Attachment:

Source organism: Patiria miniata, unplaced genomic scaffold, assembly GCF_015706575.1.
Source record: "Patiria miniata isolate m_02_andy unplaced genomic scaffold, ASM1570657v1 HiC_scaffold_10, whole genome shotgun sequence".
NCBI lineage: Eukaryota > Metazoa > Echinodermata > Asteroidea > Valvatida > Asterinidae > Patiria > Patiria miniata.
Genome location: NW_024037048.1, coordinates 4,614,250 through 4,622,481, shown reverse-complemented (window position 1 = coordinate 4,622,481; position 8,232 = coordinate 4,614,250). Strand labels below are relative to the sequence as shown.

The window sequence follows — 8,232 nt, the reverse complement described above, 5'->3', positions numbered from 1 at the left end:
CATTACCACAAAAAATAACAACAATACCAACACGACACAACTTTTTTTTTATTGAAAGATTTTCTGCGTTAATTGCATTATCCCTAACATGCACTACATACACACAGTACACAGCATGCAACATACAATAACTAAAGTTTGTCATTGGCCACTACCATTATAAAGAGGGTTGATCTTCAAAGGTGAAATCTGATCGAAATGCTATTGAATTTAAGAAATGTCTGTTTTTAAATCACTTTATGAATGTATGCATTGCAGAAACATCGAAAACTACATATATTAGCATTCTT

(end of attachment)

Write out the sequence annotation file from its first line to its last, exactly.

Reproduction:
Source organism: Patiria miniata, unplaced genomic scaffold, assembly GCF_015706575.1.
Source record: "Patiria miniata isolate m_02_andy unplaced genomic scaffold, ASM1570657v1 HiC_scaffold_10, whole genome shotgun sequence".
NCBI lineage: Eukaryota > Metazoa > Echinodermata > Asteroidea > Valvatida > Asterinidae > Patiria > Patiria miniata.
Genome location: NW_024037048.1, coordinates 4,614,250 through 4,622,481, shown reverse-complemented (window position 1 = coordinate 4,622,481; position 8,232 = coordinate 4,614,250). Strand labels below are relative to the sequence as shown.

The window sequence follows — 8,232 nt, the reverse complement described above, 5'->3', positions numbered from 1 at the left end:
CATTACCACAAAAAATAACAACAATACCAACACGACACAACTTTTTTTTTATTGAAAGATTTTCTGCGTTAATTGCATTATCCCTAACATGCACTACATACACACAGTACACAGCATGCAACATACAATAACTAAAGTTTGTCATTGGCCACTACCATTATAAAGAGGGTTGATCTTCAAAGGTGAAATCTGATCGAAATGCTATTGAATTTAAGAAATGTCTGTTTTTAAATCACTTTATGAATGTATGCATTGCAGAAACATCGAAAACTACATATATTAGCATTCTT